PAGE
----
SLOVO-ER-S.

I will have to look for a copy of Chto neponyatno u klassikov, ili Entsiklopediya russkogo byta XIX veka [What you don't understand in the classics, or Encyclopedia of daily life in the 19th century] (Moscow, 1998), a few excerpts of which are online here, dealing with the ways people addressed one another. As anyone at all familiar with prerevolutionary Russian society knows, inferiors called superiors by resounding titles while superiors used the equivalent of “my good man,” or simply a name, to them. The most interesting of the excerpts concerns the suffix -s, a contracted form of sudar’ ‘sir,’ omnipresent in prerevolutionary literature as an indication of politeness or servility, depending on the situation. It was known as слово-ер-с [slovo-er-s], from the old name of the letter s (slovo, literally ‘word’) and er (pronounced “yer”), the name of the hard sign formerly used after all words ending in a consonant. In The Brothers Karamazov the disgraced Staff Captain Snegirev says to call him Captain Slovoyersov, since in the second half of his life he has had to begin humbly using the -s ending. And there’s a wonderful quote from Pushkin’s Pikovaya dama [Queen of spades] (the beginning of Chapter 6):


—Atande!
—Kak vy smeli mne skazat’ atande?
—Vashe prevoskhoditel’stvo, ya skazal atande-s!
["Wait!"
"How dare you say 'Wait' to me?"
"Your Excellency, i said 'Wait, sir'!"]
(Via Avva.)
Addendum. I finally found slovo-erik in Dahl, hiding two-thirds of the way down column 256 of Volume 4 (of the third edition, 1903-1909, edited and corrected by Jan Baudouin de Courtenay, the only one worth getting from a linguistic point of view); the definition reads: “-s, added to words v znak osoboi vezhlivosti prezhnikh vremen ['as a mark of special politeness of former times,' an odd phrasing that leaves it unclear whether it is the politeness or the suffix that is obsolete].” This implies that even before the revolution the slovo-er-s or slovo-erik was considered a relic.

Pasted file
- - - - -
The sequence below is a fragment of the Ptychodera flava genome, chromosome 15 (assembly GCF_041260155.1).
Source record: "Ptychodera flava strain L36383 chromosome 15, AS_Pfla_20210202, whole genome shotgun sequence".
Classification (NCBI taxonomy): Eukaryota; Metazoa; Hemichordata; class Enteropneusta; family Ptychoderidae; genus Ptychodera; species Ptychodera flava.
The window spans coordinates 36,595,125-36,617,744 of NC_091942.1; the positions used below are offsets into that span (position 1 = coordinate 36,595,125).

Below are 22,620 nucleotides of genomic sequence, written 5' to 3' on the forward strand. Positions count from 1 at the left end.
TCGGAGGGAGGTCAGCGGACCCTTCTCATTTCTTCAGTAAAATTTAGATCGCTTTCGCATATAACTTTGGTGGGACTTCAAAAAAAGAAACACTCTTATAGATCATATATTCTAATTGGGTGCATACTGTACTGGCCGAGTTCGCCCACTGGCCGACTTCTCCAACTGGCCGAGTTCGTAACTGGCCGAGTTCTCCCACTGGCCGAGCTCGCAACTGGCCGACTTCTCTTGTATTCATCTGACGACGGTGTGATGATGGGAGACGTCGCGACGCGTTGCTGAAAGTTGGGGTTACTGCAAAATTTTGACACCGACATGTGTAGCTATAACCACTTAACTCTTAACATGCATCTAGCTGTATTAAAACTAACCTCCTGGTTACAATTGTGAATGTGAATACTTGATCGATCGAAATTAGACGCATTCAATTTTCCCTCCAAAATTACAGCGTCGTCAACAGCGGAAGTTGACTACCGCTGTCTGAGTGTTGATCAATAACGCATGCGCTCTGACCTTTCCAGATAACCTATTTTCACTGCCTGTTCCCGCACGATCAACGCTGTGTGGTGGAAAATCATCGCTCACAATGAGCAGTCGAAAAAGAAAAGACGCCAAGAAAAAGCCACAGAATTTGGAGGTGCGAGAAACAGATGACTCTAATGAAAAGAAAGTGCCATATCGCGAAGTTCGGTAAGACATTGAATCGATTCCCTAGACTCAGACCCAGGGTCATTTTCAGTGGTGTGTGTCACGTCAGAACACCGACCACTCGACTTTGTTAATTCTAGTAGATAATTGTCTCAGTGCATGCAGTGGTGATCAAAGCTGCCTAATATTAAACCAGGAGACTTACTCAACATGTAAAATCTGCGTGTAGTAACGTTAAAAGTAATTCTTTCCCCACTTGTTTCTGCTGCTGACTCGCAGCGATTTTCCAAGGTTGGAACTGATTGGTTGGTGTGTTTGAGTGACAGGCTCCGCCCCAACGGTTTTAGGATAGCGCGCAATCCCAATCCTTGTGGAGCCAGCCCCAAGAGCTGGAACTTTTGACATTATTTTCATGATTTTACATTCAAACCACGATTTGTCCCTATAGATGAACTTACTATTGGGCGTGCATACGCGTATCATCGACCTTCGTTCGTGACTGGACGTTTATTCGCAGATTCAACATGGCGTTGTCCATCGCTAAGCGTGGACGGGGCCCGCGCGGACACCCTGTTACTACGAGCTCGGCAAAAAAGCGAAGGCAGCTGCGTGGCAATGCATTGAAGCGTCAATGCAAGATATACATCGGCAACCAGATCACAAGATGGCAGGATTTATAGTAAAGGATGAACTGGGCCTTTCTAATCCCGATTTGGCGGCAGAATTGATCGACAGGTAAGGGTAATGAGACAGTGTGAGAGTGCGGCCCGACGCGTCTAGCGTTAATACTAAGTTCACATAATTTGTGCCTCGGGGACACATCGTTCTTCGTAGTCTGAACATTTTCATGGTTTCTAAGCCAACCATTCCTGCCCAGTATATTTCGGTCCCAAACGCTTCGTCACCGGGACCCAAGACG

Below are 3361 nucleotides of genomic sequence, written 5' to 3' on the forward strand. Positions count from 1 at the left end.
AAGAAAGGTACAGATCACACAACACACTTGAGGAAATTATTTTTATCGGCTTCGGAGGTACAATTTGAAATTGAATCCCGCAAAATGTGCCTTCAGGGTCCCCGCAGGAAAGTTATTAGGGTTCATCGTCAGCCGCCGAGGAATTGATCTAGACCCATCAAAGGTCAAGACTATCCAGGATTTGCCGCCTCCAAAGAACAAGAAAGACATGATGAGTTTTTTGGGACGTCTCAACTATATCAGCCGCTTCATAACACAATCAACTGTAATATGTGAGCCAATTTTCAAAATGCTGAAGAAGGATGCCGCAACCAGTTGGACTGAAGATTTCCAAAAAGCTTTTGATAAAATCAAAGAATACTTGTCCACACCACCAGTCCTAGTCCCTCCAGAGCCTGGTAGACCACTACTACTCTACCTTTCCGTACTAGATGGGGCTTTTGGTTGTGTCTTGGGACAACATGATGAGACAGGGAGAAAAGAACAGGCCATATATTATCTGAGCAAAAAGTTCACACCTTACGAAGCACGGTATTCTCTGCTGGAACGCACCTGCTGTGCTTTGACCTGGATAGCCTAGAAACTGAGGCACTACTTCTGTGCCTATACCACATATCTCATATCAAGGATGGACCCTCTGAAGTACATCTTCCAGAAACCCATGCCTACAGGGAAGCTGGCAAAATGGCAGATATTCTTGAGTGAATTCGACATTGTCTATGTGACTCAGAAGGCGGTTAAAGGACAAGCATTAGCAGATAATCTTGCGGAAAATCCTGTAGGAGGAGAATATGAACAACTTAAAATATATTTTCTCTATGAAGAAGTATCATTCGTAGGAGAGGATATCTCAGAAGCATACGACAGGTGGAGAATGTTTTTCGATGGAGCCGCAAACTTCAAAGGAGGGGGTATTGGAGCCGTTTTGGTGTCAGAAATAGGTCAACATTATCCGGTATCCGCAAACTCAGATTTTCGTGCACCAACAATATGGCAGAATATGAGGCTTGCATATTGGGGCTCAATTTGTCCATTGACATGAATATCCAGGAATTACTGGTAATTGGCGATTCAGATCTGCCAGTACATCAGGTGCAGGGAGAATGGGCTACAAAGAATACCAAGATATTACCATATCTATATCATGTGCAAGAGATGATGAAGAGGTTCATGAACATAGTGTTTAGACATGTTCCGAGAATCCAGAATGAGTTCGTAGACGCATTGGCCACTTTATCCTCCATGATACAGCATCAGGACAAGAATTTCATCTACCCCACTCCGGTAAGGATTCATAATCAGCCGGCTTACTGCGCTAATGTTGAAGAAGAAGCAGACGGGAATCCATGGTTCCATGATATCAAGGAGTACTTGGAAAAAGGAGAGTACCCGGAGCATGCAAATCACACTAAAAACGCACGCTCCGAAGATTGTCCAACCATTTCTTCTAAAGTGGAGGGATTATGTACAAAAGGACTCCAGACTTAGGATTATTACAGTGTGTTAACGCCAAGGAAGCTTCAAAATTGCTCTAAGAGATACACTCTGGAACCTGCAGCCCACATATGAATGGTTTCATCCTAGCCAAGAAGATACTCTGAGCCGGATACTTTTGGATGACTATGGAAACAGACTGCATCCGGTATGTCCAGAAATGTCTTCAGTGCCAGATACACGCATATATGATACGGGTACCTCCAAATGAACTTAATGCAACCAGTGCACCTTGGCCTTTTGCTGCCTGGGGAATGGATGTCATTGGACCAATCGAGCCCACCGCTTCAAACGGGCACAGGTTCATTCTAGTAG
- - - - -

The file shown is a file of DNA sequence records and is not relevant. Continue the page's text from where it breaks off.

Update. When I wrote this entry, I had no idea why the final -s of slovo-er-s was there, but I suppose I figured it was too picky a detail to get into. Now, thanks to a commenter on this post, I know: in the old system of reading Russian by syllables, using the old names of the Cyrillic letters, a final hard sign was read with the preceding consonant following it, so that, e.g., великъ [velikъ] would be read “веди езь, ве; люди иже, ли, вели; како еркъ, великъ” [vedi + ez' = ve; lyudi + izhe = li > veli; kako + yerkъ > velikъ], where yerkъ is yer (hard sign) plus the preceding k (called kako). In exactly the same way, the suffix -съ (in the old spelling) was read “слово-ер-съ.” Mystery solved!

Comments

  1. Tatyana says:

    Reading Chukovsky’s diaries (still am; I believe in pace relative to the text), I recall an example of how offended one of the Turgenev’s private correspondents was by his manner of addressing equals as “My dear”. (Chukovsky was talking to that person while collecting materials/eye wittnesses for his book on Nekrasov)
    “What am I to him, “polovoi v traktire” (waiter at the inn)?!

  2. Maybe this is the place to ask a question that has been on my mind. My grandparents were Russian (and Yiddish-speaking) Jewish immigrants who left what they called the Old Country during the time of the pogroms of 1905 for New York City, with millions of others. None of our relatives have first names that are Russian. All have names that are typically Jewish, be they Biblical names like Isaac or Yiddish names like Fageleh, Gitel, etc. When did Russian-speaking Jews begin to get Russian names? By the way, these relatives came from large cities and not villages in Russia or Ukraine. Any ideas?

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  4. I’m undecided whether to delete the above comment as excessively long spam or keep it for amusement value. Opinions?
    And does anybody know the answer to Toby’s question?

  5. I’d like to thank Ransom for solving the -s problem, and renew my call for an answer to Toby’s question: When did Russian Jews begin to get Russian names?

  6. I would guess mostly starting in the 1930s when Jews were under pressure to assimilate.

  7. Makes sense to me.

  8. A historian working in the archive of the Jewish population of Lodz in the decades around the turn of the century writes:
    “Jews living in the Pale began taking Russian names in the early 19th century, if not earlier, especially in large cities, although more religious Jews kept Hebrew names…so I don’t think the time period matters as much as individual religious practice.
    “There is definitely dual usage. In the records, some people are mentioned by their Polish/Russian names in official documents, but in memoirs are referred to by their Yiddish names. So, in Poland, Jews might have 3 names: Yiddish, Russian, and Polish. I think it really depends on the level of observance of the particular family.”

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